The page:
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Flexible surgical training in Australasia

Simon A Williams
Med J Aust 2013; 198 (8): 426. || doi: 10.5694/mja13.10341
Published online: 20 May 2013

Establishing part-time surgical training posts may be difficult, but evidence suggests it is possible and increasingly necessary

The study by McDonald and colleagues confirms previous reports in Australia and elsewhere that there is a significant difference between the number of trainees who are undertaking some of their surgical training part-time and those who would be interested in doing so.1

It cannot be denied that doctors entering a career in surgery are now seeking a more balanced lifestyle. Generational change and associated lifestyle expectations, the feminisation of the workforce and changing working environments have contributed to the trend.2

While the Royal Australasian College of Surgeons (RACS) has had a policy supporting flexible surgical training for some years,3 it recognises that, by itself, this is not enough. The RACS has recently established the Flexible Training Working Party to look at how we can make the option of part-time training more of a reality for our trainees. Members of the working party include jurisdictional (ie, hospital and health department) representatives, and representatives from Colleges with a higher uptake of part-time training than the RACS. Jurisdictional representation on this working party is extremely important, as the College itself does not employ trainees; while it can accredit trainee posts, it does not create them.

The Royal Adelaide Hospital has successfully implemented an effective model for part-time surgical training.4 Interestingly, the position came about after lobbying to the state government produced the funding for a stand-alone 0.5 full-time equivalent position. An early concern for the hospital was the lack of guarantee that the post would be filled from year to year. However, the post has proven popular with trainees, with some even relocating from interstate to take up the position. It is important to note that this post is an accredited position with appropriate learning experiences for the trainee, and not a position designed to satisfy a trainee’s wish for a part-time commitment.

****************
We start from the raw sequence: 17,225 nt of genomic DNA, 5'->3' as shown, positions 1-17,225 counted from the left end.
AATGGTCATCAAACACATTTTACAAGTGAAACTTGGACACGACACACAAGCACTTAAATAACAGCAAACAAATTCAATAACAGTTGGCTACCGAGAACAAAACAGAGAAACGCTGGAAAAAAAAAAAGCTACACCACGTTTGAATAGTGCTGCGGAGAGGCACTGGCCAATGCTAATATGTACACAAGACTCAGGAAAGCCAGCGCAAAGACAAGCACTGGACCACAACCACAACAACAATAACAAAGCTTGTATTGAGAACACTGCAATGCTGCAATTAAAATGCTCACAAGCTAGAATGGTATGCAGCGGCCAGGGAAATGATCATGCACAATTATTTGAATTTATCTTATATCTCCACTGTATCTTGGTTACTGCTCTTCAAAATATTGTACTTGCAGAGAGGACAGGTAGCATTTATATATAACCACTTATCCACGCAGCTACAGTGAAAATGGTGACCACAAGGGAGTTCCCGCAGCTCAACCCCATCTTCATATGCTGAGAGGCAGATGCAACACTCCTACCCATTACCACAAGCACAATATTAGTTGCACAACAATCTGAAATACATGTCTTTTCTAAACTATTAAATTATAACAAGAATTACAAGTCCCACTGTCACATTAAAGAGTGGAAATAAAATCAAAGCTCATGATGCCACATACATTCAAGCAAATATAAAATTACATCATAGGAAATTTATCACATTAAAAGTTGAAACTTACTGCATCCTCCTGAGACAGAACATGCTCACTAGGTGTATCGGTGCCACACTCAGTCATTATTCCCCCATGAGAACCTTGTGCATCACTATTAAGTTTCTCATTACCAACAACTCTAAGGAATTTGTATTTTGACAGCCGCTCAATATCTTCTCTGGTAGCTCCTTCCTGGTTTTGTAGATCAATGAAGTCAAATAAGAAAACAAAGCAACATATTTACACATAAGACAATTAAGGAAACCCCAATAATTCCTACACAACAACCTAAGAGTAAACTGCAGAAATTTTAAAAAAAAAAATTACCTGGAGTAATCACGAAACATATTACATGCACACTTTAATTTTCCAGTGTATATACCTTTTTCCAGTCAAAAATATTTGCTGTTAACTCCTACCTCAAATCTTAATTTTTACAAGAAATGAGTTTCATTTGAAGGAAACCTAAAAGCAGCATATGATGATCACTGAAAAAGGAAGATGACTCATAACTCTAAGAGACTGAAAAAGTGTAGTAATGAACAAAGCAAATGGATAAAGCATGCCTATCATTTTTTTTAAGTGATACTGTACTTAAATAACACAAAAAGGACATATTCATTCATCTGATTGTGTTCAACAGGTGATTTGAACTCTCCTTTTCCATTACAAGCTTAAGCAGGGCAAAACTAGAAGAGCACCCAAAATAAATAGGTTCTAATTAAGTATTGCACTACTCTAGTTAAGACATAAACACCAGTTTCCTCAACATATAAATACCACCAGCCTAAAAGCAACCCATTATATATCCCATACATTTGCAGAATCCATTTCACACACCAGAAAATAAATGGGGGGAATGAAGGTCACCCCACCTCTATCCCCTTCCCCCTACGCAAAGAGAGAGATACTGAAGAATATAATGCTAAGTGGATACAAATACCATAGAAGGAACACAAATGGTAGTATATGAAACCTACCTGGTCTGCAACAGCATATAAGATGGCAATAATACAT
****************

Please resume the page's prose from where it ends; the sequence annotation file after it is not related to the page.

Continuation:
Several commentators have raised concerns that part-time training in surgery will affect the educational experience and that a lack of continuity may be an impediment to gaining proficiency in both technical and non-technical skills.5 Contrary to this is logbook evidence from the Royal Adelaide Hospital post, which showed equivalence between 12 months of flexible training and a full-time 6-month position. Furthermore, all trainees who undertook this part-time position subsequently obtained their Fellowship of the RACS.4

There is no doubt that some doctors are put off pursuing surgical training because it is not seen as compatible with raising a family or having an appropriate work–life balance. This contributes to the imbalance between the sexes in surgery, with only 30% of applicants for surgical training in 2012 being women. Although this has improved from the 9% of current active Fellows who are female,6 more than 50% of new graduating doctors are women, and more needs to be done to ensure surgery is not limiting its pool of available candidates.

The educational concerns relating to part-time training will continue to be debated, but McDonald et al’s study demonstrates a desire from trainees for flexible training options. Although the current surgical clinical training environment is not conducive to establishing posts that are less than full-time, the evidence suggests that it is possible. There is a real risk that the limited availability of flexible training options may deter some doctors from entering the field of surgery. However, until there are a proportion of flexible options for training available, these issues and concerns cannot be fully substantiated or explored. It is hoped that the outcomes of the RACS Flexible Training Working Party will lead to the establishment of more flexible training posts, enabling the many questions and issues raised to be resolved.


Provenance: Commissioned; not externally peer reviewed.

Received 20 March 2013, accepted 28 March 2013

  • Simon A Williams

  • Royal Australasian College of Surgeons, Melbourne, VIC.

Correspondence: college.cic@surgeons.org

Competing interests:

No relevant disclosures.

  • 1. McDonald RE, Jeeves AE, Vasey CE, et al. Supply and demand mismatch for flexible (part-time) surgical training in Australasia. Med J Aust 2013; 198: 423-426.
  • 2. Tomlinson J, Bollard R, Colville DJ, et al. Flexible surgical training: it is time for change. ANZ J Surg 2012; 82: 866-867.
  • 3. Surgical Education and Training Department, Royal Australasian College of Surgeons. Trainee registration and variation policy (ETA-SET-010). Clause 3.4: part time training. Melbourne: RACS, 2011. http://www.surgeons.org/media/347659/pol_2011-11-07_trainee_registration_and_variation_policy_v2.pdf (accessed Mar 2013).
  • 4. Neuhaus S, Igras E, Fosh B, Benson S. Part-time general surgical training in South Australia: its success and future implications (or: pinnacles, pitfalls and lessons for the future). ANZ J Surg 2012; 82: 890-894.
  • 5. Truskett P. Is part-time surgical training feasible? ANZ J Surg 2012; 82: 859-860.
  • 6. Royal Australasian College of Surgeons. Annual activities report January – December 2012. Melbourne: RACS, 2013. http://www.surgeons.org/media/18942380/rpt_2013-03-5_jan-dec_ar_final_no_cover.pdf (accessed Mar 2013).

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